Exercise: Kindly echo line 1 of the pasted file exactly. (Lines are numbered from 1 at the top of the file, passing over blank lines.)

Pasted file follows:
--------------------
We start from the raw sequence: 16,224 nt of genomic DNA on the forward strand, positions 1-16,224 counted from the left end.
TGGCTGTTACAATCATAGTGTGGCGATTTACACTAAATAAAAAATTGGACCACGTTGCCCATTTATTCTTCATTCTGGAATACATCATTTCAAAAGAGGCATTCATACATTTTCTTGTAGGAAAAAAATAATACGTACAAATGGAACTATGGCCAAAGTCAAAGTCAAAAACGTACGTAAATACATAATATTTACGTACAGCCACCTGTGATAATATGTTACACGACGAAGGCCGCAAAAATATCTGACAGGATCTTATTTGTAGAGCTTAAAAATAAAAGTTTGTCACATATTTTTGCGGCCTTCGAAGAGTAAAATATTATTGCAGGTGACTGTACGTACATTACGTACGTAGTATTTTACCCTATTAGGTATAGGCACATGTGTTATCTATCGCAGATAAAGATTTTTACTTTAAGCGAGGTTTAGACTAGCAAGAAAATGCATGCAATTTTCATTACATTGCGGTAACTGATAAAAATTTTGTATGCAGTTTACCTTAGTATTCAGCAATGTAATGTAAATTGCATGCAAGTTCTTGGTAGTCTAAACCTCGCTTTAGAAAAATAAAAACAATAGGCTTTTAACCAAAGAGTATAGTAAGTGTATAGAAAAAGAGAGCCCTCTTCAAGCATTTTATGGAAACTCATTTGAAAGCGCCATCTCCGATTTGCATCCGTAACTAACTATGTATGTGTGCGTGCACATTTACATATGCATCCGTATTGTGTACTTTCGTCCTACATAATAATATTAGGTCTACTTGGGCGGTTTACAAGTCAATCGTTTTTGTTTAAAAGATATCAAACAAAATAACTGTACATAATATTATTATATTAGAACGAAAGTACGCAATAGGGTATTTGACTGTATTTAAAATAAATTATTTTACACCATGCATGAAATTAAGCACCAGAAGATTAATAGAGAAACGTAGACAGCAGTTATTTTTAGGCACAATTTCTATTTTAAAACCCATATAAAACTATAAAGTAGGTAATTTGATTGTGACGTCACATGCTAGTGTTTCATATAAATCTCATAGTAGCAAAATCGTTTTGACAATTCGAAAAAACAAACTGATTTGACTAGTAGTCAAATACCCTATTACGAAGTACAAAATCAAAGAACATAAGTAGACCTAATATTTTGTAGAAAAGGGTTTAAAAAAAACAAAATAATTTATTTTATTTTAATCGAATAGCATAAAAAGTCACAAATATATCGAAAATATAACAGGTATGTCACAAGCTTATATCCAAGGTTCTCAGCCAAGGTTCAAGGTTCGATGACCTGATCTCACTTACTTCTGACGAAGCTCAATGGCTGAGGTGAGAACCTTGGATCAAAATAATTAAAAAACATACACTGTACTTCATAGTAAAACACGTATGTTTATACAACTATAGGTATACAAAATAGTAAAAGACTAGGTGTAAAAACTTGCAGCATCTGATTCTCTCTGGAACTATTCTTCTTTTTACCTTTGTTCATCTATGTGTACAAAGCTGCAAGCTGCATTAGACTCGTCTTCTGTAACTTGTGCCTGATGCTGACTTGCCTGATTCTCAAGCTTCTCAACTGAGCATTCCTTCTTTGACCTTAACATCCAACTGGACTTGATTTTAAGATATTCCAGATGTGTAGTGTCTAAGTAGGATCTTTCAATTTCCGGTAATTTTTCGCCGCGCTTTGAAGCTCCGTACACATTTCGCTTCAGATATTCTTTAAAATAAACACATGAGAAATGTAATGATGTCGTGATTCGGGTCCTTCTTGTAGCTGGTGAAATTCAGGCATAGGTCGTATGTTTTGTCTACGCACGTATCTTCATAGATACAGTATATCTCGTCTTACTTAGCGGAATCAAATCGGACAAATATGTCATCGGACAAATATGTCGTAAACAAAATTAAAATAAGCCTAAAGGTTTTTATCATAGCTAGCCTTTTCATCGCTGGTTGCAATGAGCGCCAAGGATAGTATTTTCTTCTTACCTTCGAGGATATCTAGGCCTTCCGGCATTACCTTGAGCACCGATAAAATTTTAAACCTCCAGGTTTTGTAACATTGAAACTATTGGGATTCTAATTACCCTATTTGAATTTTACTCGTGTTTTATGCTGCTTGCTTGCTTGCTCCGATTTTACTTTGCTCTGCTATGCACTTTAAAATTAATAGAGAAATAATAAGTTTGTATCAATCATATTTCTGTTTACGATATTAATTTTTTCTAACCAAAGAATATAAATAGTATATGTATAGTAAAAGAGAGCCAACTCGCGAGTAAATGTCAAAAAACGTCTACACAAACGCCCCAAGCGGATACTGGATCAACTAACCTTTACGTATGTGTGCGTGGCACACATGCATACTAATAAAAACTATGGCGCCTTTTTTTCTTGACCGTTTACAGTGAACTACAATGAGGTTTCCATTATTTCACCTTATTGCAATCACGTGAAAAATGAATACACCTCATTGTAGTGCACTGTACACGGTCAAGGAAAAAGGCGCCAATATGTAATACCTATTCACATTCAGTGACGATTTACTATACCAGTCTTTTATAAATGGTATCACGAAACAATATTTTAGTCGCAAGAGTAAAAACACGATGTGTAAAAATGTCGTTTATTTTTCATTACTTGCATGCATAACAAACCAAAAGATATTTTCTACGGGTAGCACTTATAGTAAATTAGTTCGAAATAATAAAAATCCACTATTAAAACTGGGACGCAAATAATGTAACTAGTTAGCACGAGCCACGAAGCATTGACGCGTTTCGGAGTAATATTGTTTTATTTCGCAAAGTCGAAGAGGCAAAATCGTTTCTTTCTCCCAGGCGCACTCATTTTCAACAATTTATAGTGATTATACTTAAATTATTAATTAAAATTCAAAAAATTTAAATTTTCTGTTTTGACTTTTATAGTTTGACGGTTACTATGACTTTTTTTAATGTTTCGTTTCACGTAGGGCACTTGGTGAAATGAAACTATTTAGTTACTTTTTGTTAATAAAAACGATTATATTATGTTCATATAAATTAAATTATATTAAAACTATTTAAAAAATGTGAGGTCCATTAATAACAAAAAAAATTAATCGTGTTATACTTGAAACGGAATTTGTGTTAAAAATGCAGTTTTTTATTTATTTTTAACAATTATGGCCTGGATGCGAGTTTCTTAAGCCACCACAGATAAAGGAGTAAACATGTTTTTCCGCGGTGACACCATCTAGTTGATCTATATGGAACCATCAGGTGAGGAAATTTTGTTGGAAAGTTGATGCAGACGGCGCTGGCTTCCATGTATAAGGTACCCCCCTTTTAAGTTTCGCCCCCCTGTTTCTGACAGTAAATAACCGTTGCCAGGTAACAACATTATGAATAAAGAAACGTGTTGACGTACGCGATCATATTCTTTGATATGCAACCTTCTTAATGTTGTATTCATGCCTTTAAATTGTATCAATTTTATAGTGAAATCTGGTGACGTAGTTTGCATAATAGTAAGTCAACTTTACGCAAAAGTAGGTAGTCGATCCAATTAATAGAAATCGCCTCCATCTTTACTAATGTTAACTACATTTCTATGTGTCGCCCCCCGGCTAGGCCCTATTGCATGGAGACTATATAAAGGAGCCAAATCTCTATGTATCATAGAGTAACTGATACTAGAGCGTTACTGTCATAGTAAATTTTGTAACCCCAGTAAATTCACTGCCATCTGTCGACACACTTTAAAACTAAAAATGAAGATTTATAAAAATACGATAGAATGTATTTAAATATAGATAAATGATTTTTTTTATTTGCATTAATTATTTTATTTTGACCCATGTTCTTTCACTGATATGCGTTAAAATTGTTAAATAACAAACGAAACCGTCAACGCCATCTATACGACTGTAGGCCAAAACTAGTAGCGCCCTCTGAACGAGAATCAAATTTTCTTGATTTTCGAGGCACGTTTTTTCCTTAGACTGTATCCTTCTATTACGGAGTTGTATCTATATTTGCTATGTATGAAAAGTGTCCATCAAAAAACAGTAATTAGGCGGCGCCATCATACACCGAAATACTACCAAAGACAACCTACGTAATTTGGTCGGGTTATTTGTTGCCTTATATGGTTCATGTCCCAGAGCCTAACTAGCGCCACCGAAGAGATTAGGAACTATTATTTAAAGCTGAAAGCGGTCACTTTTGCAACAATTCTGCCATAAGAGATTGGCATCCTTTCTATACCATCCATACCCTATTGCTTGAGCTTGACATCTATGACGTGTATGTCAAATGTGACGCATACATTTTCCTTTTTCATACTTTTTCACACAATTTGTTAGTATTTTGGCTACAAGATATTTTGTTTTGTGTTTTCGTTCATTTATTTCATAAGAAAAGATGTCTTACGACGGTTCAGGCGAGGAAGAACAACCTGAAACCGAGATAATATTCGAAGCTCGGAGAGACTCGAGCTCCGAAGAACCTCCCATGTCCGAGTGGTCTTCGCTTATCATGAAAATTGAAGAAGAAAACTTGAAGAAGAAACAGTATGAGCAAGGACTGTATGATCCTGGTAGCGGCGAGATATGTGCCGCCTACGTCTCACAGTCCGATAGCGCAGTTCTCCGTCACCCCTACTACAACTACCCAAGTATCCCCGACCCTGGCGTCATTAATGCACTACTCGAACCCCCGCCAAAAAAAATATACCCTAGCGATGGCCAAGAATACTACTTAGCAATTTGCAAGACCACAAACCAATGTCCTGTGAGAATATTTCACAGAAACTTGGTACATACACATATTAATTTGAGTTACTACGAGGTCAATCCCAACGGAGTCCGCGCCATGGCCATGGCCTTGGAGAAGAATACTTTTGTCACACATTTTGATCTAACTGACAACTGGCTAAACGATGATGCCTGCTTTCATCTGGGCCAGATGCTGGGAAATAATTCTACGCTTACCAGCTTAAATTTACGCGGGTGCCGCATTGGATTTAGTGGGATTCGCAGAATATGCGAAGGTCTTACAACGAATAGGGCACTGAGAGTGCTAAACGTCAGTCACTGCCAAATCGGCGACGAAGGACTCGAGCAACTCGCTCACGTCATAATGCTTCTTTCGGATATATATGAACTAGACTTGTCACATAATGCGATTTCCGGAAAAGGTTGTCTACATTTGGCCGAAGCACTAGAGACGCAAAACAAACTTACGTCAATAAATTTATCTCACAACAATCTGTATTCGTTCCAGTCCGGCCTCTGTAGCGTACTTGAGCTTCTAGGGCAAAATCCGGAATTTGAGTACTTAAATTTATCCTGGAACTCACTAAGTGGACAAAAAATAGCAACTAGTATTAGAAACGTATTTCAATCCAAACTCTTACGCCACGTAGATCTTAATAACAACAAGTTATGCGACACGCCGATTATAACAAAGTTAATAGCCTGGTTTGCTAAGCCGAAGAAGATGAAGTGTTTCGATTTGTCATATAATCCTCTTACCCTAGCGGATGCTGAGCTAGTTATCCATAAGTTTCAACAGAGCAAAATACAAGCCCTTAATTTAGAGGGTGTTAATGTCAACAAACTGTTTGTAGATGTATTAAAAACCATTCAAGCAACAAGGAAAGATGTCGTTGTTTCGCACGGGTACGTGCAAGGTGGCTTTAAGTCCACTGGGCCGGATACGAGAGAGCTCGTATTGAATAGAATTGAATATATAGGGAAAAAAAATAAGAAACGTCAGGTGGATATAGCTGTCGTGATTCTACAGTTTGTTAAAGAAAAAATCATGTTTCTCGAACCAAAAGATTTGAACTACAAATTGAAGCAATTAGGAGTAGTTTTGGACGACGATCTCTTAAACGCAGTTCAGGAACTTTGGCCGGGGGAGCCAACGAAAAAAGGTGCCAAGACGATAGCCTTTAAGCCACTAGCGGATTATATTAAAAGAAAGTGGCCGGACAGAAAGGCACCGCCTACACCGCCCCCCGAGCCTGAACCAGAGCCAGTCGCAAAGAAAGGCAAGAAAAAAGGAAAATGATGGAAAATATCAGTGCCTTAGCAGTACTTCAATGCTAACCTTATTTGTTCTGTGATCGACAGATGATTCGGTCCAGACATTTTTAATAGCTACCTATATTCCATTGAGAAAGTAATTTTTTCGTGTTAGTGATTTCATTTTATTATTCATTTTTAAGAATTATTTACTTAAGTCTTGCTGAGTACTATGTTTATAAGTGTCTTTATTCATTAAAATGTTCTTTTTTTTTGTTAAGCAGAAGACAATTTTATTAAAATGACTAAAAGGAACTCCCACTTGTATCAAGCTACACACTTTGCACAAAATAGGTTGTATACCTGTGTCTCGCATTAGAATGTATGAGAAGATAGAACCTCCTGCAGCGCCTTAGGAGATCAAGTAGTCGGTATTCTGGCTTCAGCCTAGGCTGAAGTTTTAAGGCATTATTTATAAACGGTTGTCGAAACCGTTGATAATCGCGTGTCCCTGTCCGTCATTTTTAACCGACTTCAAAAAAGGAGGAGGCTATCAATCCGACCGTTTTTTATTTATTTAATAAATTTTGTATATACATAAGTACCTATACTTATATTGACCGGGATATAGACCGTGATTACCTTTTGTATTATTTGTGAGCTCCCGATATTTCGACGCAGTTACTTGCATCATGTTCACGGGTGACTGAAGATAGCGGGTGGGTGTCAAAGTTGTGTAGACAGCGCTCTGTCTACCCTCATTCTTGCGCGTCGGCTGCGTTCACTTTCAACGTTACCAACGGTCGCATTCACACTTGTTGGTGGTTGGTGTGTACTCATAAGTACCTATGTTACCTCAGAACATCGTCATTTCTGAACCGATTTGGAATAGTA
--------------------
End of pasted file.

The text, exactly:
We start from the raw sequence: 16,224 nt of genomic DNA on the forward strand, positions 1-16,224 counted from the left end.